Business Essentials: 'How can we ensure our new shop ticks all the boxes with customers?'

A health-food café wants to know how to conduct a satisfaction survey so its second outlet goes down well
Click to follow
The Independent Online

Opening your second premises is one of the biggest learning curves for any retail business. You want to know what customers really think about your flagship store so you can make the next one even better. Spencer Craig, director of Pure California, a healthy food and drinks outlet in Soho, London, is hungry for information.

"Discovering what people like about us is the easy bit - they tell you when they come back day after day. But finding out what we could do better is much harder because if people don't like you, they simply don't come back. It's not as if you can run after them down the street and ask why," he says.

Mr Craig has already decided to ask customers to complete a survey, but he wants to know the best way of eliciting res- ponses that will highlight areas for development. "It needs to be on a minimal budget because we're a small business," he insists. "And we want it to be easy to complete - five or 10 questions, say. People in London don't have the time or inclination to fill out loads of pages about what they like or don't like about us versus another food and drinks outlet."

Ultimately, he says, the challenge is to create a survey that is cheap, short and provides answers that can be turned into action. "Perhaps customers will need persuading to do it," he adds. "We wondered if we should offer a free lunch voucher, for example, to those who fill out the survey."

The idea for Pure California, which opened its Soho café last May, came when Mr Craig worked in a London office and got fed up of being able to buy nothing but full-fat lunches in local sandwich shops. It occurred to him that there was a gap in the market for healthier foods. "I've been to the US and I got talking with Greg Castle, my business partner, about how easy it is to get healthy food in New York, but not in London."

Mr Craig was also keen to promote choice as a key element of Pure California. "If you have somewhere selling soup, that's their speciality. Likewise sandwiches. So we decided to offer different foods at different times of the day, and different days of the week." So at breakfast, you can buy anything from porridge to toast to fruit salads. At lunch, you can grab wraps, sandwiches, freshly tossed salads and soups. Then, in the afternoon, you can pop in for a smoothie or snack.

Among the things that Mr Craig believes customers might have a view on is speed of service. "As we've got busier, we want to ensure people don't feel they're waiting too long. They might also want more information on what's in the food. There's always room for improvement."

www.purecalifornia.co.uk

WHAT THE EXPERTS SAY

Paul Cooper, Director, Institute of Customer Service

"Mr Craig clearly favours the personal touch and he should capitalise on this by finding the time to talk to customers instead of, or on top of, a survey. Staff could also get involved and each session would take just a couple of minutes, which could be done while the customer is queuing.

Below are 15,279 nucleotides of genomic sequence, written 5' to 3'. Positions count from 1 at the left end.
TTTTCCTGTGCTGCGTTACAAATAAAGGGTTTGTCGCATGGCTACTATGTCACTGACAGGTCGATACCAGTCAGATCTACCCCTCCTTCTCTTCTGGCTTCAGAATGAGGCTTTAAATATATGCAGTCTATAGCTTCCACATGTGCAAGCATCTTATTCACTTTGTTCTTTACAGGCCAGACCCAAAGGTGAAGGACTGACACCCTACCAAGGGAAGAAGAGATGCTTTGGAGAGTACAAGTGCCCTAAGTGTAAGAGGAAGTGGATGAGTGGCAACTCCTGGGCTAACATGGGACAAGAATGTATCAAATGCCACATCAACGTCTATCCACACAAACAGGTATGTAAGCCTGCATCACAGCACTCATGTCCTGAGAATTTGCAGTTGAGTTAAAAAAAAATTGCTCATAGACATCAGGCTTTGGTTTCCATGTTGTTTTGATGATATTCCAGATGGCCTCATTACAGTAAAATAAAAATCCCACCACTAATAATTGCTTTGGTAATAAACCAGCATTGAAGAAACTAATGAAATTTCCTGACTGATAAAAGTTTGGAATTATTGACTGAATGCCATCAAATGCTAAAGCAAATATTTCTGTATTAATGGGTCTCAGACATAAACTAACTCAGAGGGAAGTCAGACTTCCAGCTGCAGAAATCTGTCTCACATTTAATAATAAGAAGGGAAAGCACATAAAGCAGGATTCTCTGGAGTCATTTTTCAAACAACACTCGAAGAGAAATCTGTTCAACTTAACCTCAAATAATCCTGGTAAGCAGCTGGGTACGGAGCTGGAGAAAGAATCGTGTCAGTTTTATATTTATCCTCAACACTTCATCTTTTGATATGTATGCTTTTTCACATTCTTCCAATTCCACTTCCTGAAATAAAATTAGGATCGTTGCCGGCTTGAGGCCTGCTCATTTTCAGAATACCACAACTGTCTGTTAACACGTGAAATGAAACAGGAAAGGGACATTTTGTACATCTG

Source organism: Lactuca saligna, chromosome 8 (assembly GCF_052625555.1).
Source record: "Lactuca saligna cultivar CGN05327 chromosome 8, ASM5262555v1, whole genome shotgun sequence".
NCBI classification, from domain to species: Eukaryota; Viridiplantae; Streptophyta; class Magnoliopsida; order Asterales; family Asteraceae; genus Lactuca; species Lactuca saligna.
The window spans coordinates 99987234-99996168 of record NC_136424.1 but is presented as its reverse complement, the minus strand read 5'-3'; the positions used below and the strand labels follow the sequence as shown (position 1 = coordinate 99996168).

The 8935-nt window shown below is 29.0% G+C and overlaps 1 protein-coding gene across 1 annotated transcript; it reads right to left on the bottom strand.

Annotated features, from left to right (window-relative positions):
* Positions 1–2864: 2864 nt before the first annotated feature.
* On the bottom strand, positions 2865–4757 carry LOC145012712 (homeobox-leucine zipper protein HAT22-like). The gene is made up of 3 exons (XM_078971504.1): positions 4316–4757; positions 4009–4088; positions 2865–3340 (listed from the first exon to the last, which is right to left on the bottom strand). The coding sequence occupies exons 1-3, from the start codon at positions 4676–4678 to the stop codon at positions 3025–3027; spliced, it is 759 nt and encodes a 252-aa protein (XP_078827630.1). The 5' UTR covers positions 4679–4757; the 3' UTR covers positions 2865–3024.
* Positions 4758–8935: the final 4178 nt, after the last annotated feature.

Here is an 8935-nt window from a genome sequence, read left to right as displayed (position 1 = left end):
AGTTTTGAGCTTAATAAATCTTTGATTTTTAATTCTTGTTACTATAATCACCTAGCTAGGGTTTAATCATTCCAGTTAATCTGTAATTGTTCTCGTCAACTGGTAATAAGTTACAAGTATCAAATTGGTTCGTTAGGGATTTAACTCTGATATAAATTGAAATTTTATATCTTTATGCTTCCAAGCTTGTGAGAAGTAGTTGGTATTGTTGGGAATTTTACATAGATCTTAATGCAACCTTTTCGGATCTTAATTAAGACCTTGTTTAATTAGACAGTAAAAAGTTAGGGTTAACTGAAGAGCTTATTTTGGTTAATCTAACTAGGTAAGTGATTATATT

"What a nice touch it would be to ask people if they would answer a few questions, ensuring they are told why - free publicity - and perhaps offering them a free meal or drink for participating. It's also a great indicator, to both customers and staff, that you really care about service.

"Use checklists, so your qualitative results can become quantitative, and ask the staff for their views too; they should really know their customers in any successful business."

Nick Coates, Head of Research, Freshminds (The Business Research Consultancy)

"A few tried-and-tested tricks can help you get the most from your survey. You have to ask the right questions in the right way, so strip out the nice-to-know from the need-to-know. Brainstorm, draft and refine, and ask what you'll be able to do practically from the answers. Be ruthless, and test it on friends.

"Mix up ratings with open questions; you'll find that asking people for concrete examples of what they like in other stores can provide great ideas for improvement. You'll also want to know some simple things about your customers, such as age, income and where they like to shop. That way, you can get a sense of what a typical customer 'looks like' and predict demand better. And yes, some kind of reward always helps."

Stewart Masterton, Business Adviser, Business Link For London

"Mr Craig has two options for his survey: conducting it himself or hiring the expertise of a market research agency. While an agency can be expensive, it is a good investment as it can generate more impartial and reliable results.

"The questionnaire should encourage meaningful responses - ie, more than 'yes' or 'no' answers - and walk-in customers and surrounding businesses should be targeted.

"To broaden the survey's reach, Mr Craig might consider seeking responses via his phone-ordering or web-ordering service. An incentive is a good way of increasing participation and should be considered. At least 150 surveys should be completed.

"As this is a small-scale project, Mr Craig may benefit by using a freelance researcher. I suggest he visits the free online directory on the British Market Research Association website or the Research Buyers Guide website for details of reputable people."

Comments